3. The Matsumoto memorandum is frivolous in concept, contentious in tone, and calculated to probe our lines to determine whether we meant what we said at the conference of the Foreign Ministers. He goes to the extreme in this memorandum of correcting typographical mistakes in his original memorandum, explaining the Matsumoto draft and thereby tries to regain the initiative by embroiling us in a discussion of his draft.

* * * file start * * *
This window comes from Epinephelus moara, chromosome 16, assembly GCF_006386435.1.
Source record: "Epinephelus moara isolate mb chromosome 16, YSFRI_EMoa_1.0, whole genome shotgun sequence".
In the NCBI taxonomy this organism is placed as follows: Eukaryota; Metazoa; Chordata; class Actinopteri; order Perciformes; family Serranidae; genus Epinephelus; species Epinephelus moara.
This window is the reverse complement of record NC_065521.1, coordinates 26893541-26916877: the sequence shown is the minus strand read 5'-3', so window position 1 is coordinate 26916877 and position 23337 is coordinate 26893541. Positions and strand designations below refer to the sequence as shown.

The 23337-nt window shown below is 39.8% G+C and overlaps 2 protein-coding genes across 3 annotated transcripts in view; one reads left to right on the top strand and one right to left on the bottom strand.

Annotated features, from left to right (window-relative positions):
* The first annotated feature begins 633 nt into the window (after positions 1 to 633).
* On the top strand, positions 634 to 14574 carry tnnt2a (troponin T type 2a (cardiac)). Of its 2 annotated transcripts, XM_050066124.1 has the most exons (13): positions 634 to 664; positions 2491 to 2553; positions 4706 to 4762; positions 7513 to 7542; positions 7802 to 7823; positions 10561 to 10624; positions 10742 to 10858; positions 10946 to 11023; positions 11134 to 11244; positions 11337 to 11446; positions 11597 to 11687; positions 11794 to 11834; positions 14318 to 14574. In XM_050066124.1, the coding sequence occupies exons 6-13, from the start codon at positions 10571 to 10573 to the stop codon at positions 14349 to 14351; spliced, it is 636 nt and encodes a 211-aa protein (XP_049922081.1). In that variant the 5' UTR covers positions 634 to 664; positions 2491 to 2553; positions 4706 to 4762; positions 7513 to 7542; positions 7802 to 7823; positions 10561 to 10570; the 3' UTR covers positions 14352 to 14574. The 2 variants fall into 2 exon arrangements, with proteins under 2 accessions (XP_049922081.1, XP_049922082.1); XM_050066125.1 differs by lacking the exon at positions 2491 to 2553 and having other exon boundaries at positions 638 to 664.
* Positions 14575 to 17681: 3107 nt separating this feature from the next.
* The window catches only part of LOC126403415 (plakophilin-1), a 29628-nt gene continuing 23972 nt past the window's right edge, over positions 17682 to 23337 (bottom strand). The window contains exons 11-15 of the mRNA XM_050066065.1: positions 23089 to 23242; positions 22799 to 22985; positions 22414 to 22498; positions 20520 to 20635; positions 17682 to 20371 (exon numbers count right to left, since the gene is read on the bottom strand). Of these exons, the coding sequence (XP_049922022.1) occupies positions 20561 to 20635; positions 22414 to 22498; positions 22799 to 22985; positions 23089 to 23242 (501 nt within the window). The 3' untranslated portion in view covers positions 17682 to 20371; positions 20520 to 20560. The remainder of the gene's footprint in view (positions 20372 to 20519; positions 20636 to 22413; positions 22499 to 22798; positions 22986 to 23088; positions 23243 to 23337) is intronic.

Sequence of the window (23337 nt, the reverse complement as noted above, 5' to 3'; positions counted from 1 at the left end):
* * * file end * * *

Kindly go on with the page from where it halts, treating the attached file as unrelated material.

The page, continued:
4. Accordingly, when General Whitney finished reading the memorandum, he asked Mr. Shirasu if he was familiar with the contents and upon receiving a negative answer, he asked him to read it. When he had finished reading it, General Whitney said: "This memorandum by Dr. Matsumoto is a repetitious defense of his draft of constitution which, as I have previously stated, has been rejected by the Supreme Commander as an instrument affording the opportunity to the people of Japan for the freedom and democracy to which they are entitled. The Supreme Commander has approved the proposed constitution which I presented to Dr. Matsumoto and Dr. Yoshida last week, and he is determined that the principles embodied in the proposed constitution shall be brought before the people and that the people shall have an opportunity for a full and free explanation thereon." General Whitney then asked Mr. Shirasu if the so-called "supplementary explanation" represented the views of the cabinet to which he replied that he thought it did not but that it represented Dr. Matsumoto's views. General Whitney then asked him if the draft of constitution which he had submitted had been presented to the cabinet, to which Mr. Shirasu replied that it had been, whereupon General Whitney said to Mr. Shirasu, "The Supreme Commander is determined that the people of Japan shall have an opportunity to pass upon the constitution principles contained in the document transmitted by me the other day. This does not mean that minor variations, the better to adapt it to the understanding or requirements of the people, are not acceptable. The Supreme Commander, however, is insistent that the principles embodied in the draft constitution which I submitted must be maintained; therefore, unless I hear from the Cabinet within 48 hours that the principles of the constitution which I submitted are acceptable to the Cabinet, and will be sponsored by it before the people, the Supreme Commander will take the constitution to the people directly and make it a live issue in the forthcoming campaign in order that the people will have the opportunity to enact this constitution."